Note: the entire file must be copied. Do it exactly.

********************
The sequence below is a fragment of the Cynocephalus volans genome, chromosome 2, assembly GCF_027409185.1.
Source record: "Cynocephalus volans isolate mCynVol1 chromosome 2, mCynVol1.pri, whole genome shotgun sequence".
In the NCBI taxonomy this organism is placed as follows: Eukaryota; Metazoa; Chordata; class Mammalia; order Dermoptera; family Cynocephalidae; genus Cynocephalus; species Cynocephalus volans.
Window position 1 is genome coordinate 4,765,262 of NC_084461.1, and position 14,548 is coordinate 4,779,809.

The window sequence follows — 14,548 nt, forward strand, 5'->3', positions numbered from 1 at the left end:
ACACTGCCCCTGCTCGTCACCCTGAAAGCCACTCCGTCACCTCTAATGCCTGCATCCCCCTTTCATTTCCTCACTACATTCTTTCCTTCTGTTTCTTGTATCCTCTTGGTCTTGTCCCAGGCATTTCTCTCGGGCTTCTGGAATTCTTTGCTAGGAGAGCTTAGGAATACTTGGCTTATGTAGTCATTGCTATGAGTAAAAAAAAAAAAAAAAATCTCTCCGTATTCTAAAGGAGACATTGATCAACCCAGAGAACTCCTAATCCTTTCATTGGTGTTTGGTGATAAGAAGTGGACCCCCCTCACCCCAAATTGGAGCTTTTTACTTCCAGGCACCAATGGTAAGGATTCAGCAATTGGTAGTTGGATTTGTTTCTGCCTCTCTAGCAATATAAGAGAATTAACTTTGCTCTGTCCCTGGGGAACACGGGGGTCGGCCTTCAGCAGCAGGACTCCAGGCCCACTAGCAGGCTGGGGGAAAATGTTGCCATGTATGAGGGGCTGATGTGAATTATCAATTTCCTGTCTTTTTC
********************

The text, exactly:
The sequence below is a fragment of the Cynocephalus volans genome, chromosome 2, assembly GCF_027409185.1.
Source record: "Cynocephalus volans isolate mCynVol1 chromosome 2, mCynVol1.pri, whole genome shotgun sequence".
In the NCBI taxonomy this organism is placed as follows: Eukaryota; Metazoa; Chordata; class Mammalia; order Dermoptera; family Cynocephalidae; genus Cynocephalus; species Cynocephalus volans.
Window position 1 is genome coordinate 4,765,262 of NC_084461.1, and position 14,548 is coordinate 4,779,809.

The window sequence follows — 14,548 nt, forward strand, 5'->3', positions numbered from 1 at the left end:
ACACTGCCCCTGCTCGTCACCCTGAAAGCCACTCCGTCACCTCTAATGCCTGCATCCCCCTTTCATTTCCTCACTACATTCTTTCCTTCTGTTTCTTGTATCCTCTTGGTCTTGTCCCAGGCATTTCTCTCGGGCTTCTGGAATTCTTTGCTAGGAGAGCTTAGGAATACTTGGCTTATGTAGTCATTGCTATGAGTAAAAAAAAAAAAAAAAATCTCTCCGTATTCTAAAGGAGACATTGATCAACCCAGAGAACTCCTAATCCTTTCATTGGTGTTTGGTGATAAGAAGTGGACCCCCCTCACCCCAAATTGGAGCTTTTTACTTCCAGGCACCAATGGTAAGGATTCAGCAATTGGTAGTTGGATTTGTTTCTGCCTCTCTAGCAATATAAGAGAATTAACTTTGCTCTGTCCCTGGGGAACACGGGGGTCGGCCTTCAGCAGCAGGACTCCAGGCCCACTAGCAGGCTGGGGGAAAATGTTGCCATGTATGAGGGGCTGATGTGAATTATCAATTTCCTGTCTTTTTC